Wednesday, December 9, 2015


     Last night I took the basic lines measurements of the WEE PUP and then drew a boat plan that was built like my pram.  The lines drawing looks good, and not so much different from my TARTLET.  The two boats are the same LOA, but the beam of the PUP is a few inches greater,  and on the bottom, a lot fuller.  I am considering building this hybrid, I'd call it TART, just to reference the first boat.  The reason I'd think about building the boat in this style is because it is a nail and glue with a chine log, rather than a stitch and glue as the PUP calls for.  This way I can build it in the cold of winter, if it ever gets cold, because the polyurethane glue I use, GORILLA GLUE, can be used in the cooler temps whereas epoxy needs the 60 degree minimum.  It is sometimes to keep that room above 60 in the really cold times.
I also really like the direct simple building method.  I use both fasteners, screws, and glue to affix the plywood panels to the solid wood chines and frames.  This both glues the surfaces and works as a caulking of a sort, since the GORILLA GLUE, foams and expands.

When Winfield Thompson had his first WEE PUP built the boat builder asked "Where would you like you tub delivered?".  It is kind of tubby, but the lapstrake sides help to let you know it's a boat.  With the version, that I am thinking of, it would just look like a tub.  Well what can I say, after all, TARTLET, looks like a coffin, truly.  If you were going to build a coffin that is what it would look like.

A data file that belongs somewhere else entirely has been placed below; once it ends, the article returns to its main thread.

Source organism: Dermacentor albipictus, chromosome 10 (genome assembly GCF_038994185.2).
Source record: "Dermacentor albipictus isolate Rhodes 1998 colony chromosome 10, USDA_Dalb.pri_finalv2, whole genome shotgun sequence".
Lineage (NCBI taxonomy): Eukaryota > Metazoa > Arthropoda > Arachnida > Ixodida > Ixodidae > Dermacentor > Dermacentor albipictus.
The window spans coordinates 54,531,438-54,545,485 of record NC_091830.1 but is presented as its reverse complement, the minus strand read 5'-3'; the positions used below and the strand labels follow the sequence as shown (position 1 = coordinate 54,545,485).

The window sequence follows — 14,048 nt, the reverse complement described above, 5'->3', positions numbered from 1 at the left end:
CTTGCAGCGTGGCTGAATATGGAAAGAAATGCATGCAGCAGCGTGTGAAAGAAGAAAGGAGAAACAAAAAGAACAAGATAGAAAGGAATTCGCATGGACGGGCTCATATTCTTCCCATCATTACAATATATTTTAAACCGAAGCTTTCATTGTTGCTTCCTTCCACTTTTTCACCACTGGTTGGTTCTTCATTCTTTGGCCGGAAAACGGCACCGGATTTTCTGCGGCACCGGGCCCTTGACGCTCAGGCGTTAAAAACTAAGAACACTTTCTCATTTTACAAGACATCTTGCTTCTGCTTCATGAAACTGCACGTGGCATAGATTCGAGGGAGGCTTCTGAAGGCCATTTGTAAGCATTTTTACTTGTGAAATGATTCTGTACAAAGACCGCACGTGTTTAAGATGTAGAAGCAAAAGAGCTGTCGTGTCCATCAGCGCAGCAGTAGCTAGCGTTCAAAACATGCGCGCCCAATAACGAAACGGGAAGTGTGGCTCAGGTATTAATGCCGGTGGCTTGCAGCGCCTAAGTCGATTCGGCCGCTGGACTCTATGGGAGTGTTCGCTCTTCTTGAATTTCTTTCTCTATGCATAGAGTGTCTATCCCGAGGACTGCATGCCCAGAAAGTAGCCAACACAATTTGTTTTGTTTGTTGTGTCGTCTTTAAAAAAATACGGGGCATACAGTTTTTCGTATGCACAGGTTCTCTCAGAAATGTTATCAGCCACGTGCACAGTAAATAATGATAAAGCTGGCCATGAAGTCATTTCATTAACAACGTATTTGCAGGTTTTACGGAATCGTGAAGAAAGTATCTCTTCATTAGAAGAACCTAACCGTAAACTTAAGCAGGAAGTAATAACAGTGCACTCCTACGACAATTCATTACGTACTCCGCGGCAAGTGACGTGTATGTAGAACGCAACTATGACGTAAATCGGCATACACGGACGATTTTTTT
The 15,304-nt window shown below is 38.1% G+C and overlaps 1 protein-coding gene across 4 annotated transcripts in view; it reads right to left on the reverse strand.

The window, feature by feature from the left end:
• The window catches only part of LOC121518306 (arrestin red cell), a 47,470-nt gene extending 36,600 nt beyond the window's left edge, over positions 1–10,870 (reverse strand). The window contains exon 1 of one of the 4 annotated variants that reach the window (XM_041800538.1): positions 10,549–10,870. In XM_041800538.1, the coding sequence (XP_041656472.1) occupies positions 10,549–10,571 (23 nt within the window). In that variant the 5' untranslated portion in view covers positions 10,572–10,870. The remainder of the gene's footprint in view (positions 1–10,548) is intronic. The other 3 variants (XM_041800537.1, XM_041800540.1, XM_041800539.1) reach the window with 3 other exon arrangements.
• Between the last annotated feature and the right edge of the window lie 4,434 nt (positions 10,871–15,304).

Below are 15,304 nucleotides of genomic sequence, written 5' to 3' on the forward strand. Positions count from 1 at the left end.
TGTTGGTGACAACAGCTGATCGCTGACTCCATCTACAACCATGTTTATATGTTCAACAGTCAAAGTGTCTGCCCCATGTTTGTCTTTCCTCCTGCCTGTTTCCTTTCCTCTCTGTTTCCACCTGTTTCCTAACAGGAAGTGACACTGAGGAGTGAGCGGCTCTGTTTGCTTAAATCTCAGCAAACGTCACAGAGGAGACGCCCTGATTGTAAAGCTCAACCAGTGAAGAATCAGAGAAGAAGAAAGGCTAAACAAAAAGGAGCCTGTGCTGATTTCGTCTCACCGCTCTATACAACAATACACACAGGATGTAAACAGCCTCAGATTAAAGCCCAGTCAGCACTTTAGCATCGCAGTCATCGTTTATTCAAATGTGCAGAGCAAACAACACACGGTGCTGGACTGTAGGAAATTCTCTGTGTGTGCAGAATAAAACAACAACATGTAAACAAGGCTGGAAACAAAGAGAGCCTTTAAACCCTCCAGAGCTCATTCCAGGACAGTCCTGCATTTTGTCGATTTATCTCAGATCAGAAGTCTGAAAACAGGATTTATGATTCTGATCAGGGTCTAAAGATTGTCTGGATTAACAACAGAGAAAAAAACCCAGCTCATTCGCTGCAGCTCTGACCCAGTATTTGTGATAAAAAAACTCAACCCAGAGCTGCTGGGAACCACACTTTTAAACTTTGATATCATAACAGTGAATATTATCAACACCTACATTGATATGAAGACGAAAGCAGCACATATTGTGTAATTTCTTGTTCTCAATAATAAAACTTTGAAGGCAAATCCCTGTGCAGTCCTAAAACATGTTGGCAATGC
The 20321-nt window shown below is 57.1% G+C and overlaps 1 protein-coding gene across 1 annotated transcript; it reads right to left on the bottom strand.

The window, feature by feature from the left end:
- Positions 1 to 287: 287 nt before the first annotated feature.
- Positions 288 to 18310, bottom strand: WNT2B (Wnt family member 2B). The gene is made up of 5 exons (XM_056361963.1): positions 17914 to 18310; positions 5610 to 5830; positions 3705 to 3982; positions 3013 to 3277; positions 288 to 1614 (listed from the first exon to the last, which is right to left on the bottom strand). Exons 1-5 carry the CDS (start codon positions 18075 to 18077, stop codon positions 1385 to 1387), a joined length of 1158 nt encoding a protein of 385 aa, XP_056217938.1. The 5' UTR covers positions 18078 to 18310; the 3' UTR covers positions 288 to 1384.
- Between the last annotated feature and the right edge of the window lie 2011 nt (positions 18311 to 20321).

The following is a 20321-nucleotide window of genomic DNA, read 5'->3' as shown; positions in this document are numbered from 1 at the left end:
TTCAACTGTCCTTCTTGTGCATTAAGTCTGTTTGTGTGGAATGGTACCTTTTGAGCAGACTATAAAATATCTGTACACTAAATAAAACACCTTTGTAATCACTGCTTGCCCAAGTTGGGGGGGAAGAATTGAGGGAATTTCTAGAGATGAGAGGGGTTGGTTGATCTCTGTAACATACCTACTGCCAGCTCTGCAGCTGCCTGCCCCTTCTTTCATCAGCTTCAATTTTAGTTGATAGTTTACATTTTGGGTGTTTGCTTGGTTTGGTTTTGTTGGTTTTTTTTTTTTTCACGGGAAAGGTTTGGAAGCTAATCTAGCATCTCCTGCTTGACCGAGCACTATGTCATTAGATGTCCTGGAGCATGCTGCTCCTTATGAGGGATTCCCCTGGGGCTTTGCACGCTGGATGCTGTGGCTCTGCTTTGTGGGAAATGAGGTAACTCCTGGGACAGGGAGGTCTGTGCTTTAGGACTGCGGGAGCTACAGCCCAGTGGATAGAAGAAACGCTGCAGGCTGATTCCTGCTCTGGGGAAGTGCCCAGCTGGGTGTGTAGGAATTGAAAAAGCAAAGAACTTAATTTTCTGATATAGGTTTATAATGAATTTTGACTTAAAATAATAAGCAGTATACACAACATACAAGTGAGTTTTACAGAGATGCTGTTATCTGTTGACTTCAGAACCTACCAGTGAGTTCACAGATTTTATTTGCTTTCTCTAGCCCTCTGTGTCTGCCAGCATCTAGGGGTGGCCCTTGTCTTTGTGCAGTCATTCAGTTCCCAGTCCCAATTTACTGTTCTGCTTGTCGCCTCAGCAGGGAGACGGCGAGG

Despite the not exactly elegant look of this boat to be, it should serve very well it's task, if it's predecessor's utility can be used as an indication.  TARTLET is a great boat for the pond.  This boat is to be light and easily portaged, just like TARTLET, but fuller and more seaworthy for use on the river, and capable of carrying a passenger.

I found a forum on the use of Luan plywood for boat building.  The gang on the WoodenBoatForum  didn't think Luan of much use in boatbuilding, or most of them did.  There were one of two who realize it's limitations and use it anyway.  So, I'm not alone in this attitude.
It's been a few seasons now and those boats all seem to be holding up well.  They are treated pretty well, being stored in the barn and dry sailed.  I'm not timid with them though.  A few days ago I rowed the pram full tilt, right onto a log that was just below the surface and covered in barnacles.  The scraping sound along the bottom was a bit sickening, but late when I looked at the bottom the fiberglass armor (3oz. clothe) was barely scratched, in fact I had to look twice to find it.

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